WHAT DOCTORS DON’T KNOW CAN HURT YOU. Norway created its Electronic Health Library to meet that reality head on. The library offers all Norwegians access to the best medical knowledge in the world—all online.
The library is publicly-funded. It negotiates purchases of licenses with all the leading medical journals to keep down the subscription costs. Maintaining this resource is estimated to cost about $9 million CDN per year—just $44 CDN per healthcare professional.
Library listings include 3,000 or more approved titles, including internationally recognized medical resources such as the Journal of the American Medical Association and Cochrane Reviews. The library also subscribes to a free Canadian vetting service, McMasterPLUS, where on-line journals are regularly checked for scientific accuracy and relevance.
Any Norwegian may access the library, although health professionals appear to be the heaviest users.
The public has free access to most of the data, and uses it, particularly the patient leaflets. Between 200,000 and 250,000 unique users access the data-base every month. Norway has a population of five million.
The editor-in-chief of this online library, Magne Nylenna, refers to this open access as the “democratization of knowledge.”
The library offers every Norwegian access to a trove of reliable information in many other topic areas: such as, pharmaceuticals, public health, mental health, toxicology, and medical law, as well as clinical guidelines and diagnostic tools.
An antidote to the internet
One of the primary reasons people surf the Internet is to look for medical information and advice. The problem is, the web is a minefield of really, really bad, sometimes life-endangering material: anti-vaccination propaganda, quack “natural” cures, fad diets, and pitches for dodgy commercial products. Even when popular websites offer legitimate information, it is too often insufficient to make sense of one’s symptoms.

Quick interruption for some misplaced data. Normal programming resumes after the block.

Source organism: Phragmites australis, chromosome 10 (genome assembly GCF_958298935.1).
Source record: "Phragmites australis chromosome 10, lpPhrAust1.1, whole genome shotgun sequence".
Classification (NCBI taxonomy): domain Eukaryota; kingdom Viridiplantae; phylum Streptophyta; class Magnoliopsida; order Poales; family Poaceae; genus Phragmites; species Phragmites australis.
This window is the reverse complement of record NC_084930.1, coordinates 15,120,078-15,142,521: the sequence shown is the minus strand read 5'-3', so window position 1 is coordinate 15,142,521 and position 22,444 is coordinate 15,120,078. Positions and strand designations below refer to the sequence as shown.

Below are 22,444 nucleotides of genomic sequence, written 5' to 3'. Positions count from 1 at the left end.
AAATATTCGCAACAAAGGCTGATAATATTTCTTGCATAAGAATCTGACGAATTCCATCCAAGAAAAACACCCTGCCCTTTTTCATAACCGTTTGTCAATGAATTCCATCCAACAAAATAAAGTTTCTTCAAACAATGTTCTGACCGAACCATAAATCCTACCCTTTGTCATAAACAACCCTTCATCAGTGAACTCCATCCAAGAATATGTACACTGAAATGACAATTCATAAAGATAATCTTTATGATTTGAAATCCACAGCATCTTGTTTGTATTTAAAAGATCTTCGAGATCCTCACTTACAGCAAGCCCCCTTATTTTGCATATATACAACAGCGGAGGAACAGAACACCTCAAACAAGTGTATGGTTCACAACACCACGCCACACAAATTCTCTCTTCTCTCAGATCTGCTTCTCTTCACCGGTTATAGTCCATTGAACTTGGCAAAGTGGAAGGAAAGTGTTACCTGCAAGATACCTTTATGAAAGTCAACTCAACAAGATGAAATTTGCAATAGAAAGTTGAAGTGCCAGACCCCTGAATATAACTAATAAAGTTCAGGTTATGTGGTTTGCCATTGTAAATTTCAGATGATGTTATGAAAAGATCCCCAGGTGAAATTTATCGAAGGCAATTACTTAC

The Electronic Health Library offers Norwegians a way to get a “second opinion” on what they get from the notoriously unreliable Dr. Google.
Norway’s innovative Electronic Health Library is no substitute for actually visiting a medical professional when something seems amiss. But it is such a good idea it was included as one of the “best practices” in the CLI’s new study Canadian Health Care: The Art of the Possible.
Canadians envy Norwegian achievement
In 2010, there was an attempt in Canada to create something similar—a Canadian Virtual Health Library. It would have created a bilingual network of libraries for use by health professionals.
The Canadian Health Libraries Association (CHLA) received a $800,000 grant from the Canadian Institutes of Health Research to get started, but no federal support was forthcoming, and the project folded after the grant expired.
Canadians doctors do have access to online medical databases through the Canadian Medical Association, but there are significant gaps: several major resources are not included due to cost. Nurses, too, have their own online portal. But nothing approaching the Norwegian resource seems to be on the horizon.
Lee-Anne Ufholz, president of the CHLA, notes that in Canada, it’s not only health professionals who lack ready access to vital information, but also social workers and rehabilitation specialists. Her frustration is evident: “The logistics of trying to get to a pan-Canadian licence on anything—just to get all the people at the table is crazy.
“Norway’s project is beautiful and I’m totally jealous, but they just didn’t have the complexity that we were looking at,” she said.
One difference is, of course, that the Norwegian Electronic Health Library is publicly funded; in Canada, the creation of something similar was left to a professional umbrella organization.
Would federal support ease the burden of creating such an invaluable resource? A reasonable question—one that those interested in professional excellence and a well-informed public should be asking.
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